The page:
Mount Tabor and Its Surrounding Tribal Boundaries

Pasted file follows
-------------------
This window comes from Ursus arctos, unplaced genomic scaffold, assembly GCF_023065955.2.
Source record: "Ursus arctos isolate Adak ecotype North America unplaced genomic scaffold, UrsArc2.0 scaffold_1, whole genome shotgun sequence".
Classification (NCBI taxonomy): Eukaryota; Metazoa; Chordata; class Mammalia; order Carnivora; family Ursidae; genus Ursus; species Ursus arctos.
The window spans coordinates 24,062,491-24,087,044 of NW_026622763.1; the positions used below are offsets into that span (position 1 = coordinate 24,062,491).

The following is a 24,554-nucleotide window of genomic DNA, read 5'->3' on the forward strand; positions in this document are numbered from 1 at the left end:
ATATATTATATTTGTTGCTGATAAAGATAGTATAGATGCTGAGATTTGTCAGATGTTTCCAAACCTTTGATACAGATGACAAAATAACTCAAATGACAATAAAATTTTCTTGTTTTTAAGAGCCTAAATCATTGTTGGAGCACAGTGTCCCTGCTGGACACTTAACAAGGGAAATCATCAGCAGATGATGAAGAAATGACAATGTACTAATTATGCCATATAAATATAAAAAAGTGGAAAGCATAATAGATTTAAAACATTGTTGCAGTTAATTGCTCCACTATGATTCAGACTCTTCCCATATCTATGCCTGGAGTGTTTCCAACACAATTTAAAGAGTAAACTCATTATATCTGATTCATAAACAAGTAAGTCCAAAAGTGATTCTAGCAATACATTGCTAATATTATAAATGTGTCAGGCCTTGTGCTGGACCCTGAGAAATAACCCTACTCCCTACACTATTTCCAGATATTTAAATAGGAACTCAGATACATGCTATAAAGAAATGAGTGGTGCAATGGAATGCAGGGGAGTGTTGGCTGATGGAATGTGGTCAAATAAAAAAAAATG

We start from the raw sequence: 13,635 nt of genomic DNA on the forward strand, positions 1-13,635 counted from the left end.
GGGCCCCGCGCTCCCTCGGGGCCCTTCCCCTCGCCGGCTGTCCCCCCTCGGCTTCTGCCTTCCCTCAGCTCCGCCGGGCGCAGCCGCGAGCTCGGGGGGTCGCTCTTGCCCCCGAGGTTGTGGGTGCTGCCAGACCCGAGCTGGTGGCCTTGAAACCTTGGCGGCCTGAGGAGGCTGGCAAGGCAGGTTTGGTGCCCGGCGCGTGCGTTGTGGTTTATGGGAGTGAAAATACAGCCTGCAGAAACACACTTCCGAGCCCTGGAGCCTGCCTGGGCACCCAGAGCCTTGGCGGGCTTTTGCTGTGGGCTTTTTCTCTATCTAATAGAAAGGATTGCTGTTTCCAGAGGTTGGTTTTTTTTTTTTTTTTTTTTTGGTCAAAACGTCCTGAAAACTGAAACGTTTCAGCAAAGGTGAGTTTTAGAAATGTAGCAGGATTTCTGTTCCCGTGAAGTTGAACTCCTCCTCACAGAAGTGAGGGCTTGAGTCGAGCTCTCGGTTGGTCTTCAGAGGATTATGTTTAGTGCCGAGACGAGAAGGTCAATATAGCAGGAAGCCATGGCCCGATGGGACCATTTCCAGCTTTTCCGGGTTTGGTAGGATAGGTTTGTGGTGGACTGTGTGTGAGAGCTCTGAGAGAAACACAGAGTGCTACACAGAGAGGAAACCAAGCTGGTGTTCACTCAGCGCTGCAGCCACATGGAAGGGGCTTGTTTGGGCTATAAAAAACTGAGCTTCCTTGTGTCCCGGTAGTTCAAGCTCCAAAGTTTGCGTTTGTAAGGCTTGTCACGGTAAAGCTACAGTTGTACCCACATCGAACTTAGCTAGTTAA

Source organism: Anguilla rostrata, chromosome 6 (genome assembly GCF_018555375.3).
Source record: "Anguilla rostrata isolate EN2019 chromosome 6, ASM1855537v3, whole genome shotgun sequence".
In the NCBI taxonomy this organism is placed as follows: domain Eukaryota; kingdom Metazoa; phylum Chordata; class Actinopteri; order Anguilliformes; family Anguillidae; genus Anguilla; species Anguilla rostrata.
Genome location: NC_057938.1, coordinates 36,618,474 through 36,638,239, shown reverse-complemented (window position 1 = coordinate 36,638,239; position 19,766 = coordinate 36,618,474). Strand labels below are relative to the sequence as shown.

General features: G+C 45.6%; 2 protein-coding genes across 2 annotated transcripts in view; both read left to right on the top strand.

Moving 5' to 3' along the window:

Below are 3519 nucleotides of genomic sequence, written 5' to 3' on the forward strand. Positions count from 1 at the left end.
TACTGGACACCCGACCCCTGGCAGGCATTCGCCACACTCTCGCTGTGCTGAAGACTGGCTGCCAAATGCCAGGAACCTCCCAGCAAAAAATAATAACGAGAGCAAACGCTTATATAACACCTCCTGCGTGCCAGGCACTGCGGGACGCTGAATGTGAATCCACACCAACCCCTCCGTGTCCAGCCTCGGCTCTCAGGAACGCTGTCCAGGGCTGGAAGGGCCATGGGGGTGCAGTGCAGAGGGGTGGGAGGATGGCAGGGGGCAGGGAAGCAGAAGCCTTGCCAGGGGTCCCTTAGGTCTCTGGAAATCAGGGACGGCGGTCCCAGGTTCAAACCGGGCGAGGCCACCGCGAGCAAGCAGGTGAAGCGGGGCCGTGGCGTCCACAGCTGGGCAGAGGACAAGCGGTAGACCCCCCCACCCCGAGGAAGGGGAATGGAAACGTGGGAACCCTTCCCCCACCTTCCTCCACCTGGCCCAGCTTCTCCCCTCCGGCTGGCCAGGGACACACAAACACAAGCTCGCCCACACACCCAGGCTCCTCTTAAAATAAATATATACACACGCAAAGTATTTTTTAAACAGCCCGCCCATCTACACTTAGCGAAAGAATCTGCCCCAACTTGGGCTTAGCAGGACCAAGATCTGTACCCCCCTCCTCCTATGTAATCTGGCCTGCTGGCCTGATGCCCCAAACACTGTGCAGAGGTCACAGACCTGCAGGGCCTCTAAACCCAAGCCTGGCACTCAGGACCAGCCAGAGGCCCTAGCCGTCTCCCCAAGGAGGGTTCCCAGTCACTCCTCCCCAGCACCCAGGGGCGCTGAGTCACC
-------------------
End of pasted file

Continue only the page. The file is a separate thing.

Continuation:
Among the gentle foothills of Lower Galilee stands the distinctly recognizable peak called Mount Tabor, which many scholars believe was a common cultic center for the surrounding tribes during the time of the Old Testament (see Deuteronomy 33:18-19). As such, Tabor does not appear to have been included within any of the tribes’ allotted territory (see Joshua 19), although three of the tribes bordered it. Tabor was also the location where Deborah and Barak attacked the forces of Sisera and King Jabin of Hazor (Judges 4-5) and where Gideon’s brothers were later slaughtered by the Midianites (Judges 8:18-19). Later, it seems that the cultic activities at Tabor must have devolved into pagan idolatry, leading the prophet Hosea to denounce the worship practices there (Hosea 5:1). Yet despite the clear significance that Mount Tabor held throughout the Old Testament, the location of various sites surrounding it have become obscured over time. When Deborah sent for Barak, he was living in Kedesh-naphtali (Judges 4:6), which some have sought to locate at Khirbet Qedesh a few miles southeast of Khirbet ad-Damiya (Adami-nekeb) or even at Tell Kedesh much further north. But a more convincing argument can be made that Kedesh-naphtali (meaning “holy place of Naphtali”) should be located at Khirbet Kashtah just north of Mount Tabor (see further discussion here). An equally obscured location in this region is Japhia, which is mentioned only once in the Bible as part of the boundary descriptions of Zebulun (Joshua 19:12). Many scholars identify Japhia with modern Yafa, which was no doubt the Japha of Josephus’s activities during the First Jewish Revolt against Rome (Life of Flavius Josephus 45; Jewish War II. xx. 6). But the identification of Yafa with Japhia is virtually impossible to reconcile with other more certain locations given in the description of Zebulun’s boundary, such as Sarid and Daberath. But this author has found a possible a solution to this confusing dilemma in the Onomasticon, where Eusebius notes that Japhia was located on the east side of Zebulun and that it was called the “Ascent of Iafo” in his time. Eusebius’s comments and Joshua’s boundary descriptions make it very unlikely that Japhia should be identified with Yafa, which is not located on the east side of Zebulun. But how then did Eusebius’s “Ascent of Iafo” and Josephus’s “Japha” (at modern Yafa) both come to bear some form of the name Japhia? The answer may be that Japhia originally referred not to a town but to the general area now called the Nazareth Ridge. Furthermore, the eastern boundary of Zebulun as it is described in Joshua 19:12-13 makes better sense if it was following what was likely Eusebius’s “Ascent of Iafo [Japhia],” shown on this map. This also coalesces very well with more literal translations of verse 13, which describe the boundary as passing “along on the east toward the sunrise to Gath-hepher” (RSV). That is, this verse is saying that the eastern border of Zebulun passed to Gath-hepher, or perhaps that the border passed to the east of Gath-hepher, or both.

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